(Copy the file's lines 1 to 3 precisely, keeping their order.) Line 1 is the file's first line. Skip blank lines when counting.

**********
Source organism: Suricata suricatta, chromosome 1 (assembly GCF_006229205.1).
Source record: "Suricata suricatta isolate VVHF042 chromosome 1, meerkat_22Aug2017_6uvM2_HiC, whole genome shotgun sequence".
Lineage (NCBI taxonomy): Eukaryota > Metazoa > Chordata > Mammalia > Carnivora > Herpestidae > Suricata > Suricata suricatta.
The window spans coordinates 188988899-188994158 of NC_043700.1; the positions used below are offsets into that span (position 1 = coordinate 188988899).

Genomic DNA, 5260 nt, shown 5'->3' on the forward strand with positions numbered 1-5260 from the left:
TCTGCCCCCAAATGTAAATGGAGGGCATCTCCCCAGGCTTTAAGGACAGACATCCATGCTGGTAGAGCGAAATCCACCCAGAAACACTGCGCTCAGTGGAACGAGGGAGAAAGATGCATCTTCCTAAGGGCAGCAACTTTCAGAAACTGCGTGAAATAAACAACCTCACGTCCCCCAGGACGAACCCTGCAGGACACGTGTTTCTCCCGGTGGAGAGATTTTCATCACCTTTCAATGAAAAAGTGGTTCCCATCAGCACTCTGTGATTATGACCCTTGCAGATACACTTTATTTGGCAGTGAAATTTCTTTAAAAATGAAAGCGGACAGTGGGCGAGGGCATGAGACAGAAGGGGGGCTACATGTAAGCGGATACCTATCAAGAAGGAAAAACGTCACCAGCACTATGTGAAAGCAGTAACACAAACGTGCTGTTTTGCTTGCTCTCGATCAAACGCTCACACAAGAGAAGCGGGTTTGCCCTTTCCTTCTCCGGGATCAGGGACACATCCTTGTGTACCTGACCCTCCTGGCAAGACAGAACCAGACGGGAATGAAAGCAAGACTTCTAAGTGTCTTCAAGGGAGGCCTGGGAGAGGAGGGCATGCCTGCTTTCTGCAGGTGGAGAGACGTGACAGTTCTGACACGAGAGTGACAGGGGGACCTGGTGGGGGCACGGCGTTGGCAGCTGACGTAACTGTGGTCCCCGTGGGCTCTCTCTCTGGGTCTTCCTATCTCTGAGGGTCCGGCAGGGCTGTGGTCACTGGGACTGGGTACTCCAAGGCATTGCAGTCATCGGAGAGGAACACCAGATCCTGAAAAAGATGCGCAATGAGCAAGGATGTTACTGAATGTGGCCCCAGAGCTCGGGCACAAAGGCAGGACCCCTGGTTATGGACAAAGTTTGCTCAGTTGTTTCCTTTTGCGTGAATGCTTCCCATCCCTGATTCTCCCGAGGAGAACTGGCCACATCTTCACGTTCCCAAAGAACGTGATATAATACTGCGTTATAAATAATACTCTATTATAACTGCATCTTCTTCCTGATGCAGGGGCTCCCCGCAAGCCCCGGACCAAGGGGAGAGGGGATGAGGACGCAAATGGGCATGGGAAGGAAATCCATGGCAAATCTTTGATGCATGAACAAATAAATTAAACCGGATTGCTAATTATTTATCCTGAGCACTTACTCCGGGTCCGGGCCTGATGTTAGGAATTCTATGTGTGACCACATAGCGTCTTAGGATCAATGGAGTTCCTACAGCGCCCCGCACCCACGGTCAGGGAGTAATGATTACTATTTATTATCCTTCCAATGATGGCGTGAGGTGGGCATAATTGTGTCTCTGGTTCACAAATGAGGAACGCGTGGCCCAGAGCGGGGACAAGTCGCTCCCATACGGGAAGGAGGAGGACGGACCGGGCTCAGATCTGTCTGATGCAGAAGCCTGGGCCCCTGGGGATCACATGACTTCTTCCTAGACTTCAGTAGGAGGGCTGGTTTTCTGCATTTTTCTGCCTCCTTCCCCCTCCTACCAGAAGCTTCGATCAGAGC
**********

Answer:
Source organism: Suricata suricatta, chromosome 1 (assembly GCF_006229205.1).
Source record: "Suricata suricatta isolate VVHF042 chromosome 1, meerkat_22Aug2017_6uvM2_HiC, whole genome shotgun sequence".
Lineage (NCBI taxonomy): Eukaryota > Metazoa > Chordata > Mammalia > Carnivora > Herpestidae > Suricata > Suricata suricatta.